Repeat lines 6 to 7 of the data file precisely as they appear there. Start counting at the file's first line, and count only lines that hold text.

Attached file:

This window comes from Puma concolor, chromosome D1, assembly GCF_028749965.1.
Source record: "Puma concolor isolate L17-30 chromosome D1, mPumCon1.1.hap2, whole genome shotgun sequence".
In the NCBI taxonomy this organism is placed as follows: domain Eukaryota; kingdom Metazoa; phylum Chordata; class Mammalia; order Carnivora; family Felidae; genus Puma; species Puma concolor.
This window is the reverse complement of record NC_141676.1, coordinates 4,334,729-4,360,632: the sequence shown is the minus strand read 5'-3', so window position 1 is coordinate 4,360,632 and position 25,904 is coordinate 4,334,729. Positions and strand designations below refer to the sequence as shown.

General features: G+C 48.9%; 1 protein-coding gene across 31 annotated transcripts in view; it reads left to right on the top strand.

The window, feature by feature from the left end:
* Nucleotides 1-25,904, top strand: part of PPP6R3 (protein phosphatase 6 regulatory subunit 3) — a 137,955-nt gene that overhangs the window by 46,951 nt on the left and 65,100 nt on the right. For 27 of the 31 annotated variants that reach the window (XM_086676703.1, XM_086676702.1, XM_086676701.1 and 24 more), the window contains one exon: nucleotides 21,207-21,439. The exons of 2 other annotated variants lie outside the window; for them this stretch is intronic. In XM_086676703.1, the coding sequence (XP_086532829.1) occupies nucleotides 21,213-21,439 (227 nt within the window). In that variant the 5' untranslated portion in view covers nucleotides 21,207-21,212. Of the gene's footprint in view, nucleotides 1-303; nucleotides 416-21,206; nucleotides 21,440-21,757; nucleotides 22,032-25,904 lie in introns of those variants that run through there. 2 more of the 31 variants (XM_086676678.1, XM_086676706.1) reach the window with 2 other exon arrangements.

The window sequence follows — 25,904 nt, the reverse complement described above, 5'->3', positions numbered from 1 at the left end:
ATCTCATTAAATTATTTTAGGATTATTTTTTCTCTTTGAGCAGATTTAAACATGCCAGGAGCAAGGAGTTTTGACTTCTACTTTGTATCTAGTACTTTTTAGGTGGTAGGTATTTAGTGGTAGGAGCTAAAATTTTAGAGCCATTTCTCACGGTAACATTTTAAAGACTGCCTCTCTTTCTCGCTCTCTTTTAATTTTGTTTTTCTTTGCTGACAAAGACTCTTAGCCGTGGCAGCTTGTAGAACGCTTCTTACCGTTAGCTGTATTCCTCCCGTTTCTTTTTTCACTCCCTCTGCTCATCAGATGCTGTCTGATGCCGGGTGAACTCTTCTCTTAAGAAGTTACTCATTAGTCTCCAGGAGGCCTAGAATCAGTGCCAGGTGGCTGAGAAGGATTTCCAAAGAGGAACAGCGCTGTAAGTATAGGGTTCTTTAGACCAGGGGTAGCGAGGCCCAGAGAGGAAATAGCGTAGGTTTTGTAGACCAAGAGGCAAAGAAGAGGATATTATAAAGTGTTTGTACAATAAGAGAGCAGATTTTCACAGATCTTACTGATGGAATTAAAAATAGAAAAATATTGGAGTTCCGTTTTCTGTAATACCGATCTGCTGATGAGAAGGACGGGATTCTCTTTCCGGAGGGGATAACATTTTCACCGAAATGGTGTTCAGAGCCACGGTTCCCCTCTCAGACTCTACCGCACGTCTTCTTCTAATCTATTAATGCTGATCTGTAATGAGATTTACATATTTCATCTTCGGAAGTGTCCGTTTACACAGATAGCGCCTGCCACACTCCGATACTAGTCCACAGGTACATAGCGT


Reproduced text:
The window, feature by feature from the left end:
* Nucleotides 1-25,904, top strand: part of PPP6R3 (protein phosphatase 6 regulatory subunit 3) — a 137,955-nt gene that overhangs the window by 46,951 nt on the left and 65,100 nt on the right. For 27 of the 31 annotated variants that reach the window (XM_086676703.1, XM_086676702.1, XM_086676701.1 and 24 more), the window contains one exon: nucleotides 21,207-21,439. The exons of 2 other annotated variants lie outside the window; for them this stretch is intronic. In XM_086676703.1, the coding sequence (XP_086532829.1) occupies nucleotides 21,213-21,439 (227 nt within the window). In that variant the 5' untranslated portion in view covers nucleotides 21,207-21,212. Of the gene's footprint in view, nucleotides 1-303; nucleotides 416-21,206; nucleotides 21,440-21,757; nucleotides 22,032-25,904 lie in introns of those variants that run through there. 2 more of the 31 variants (XM_086676678.1, XM_086676706.1) reach the window with 2 other exon arrangements.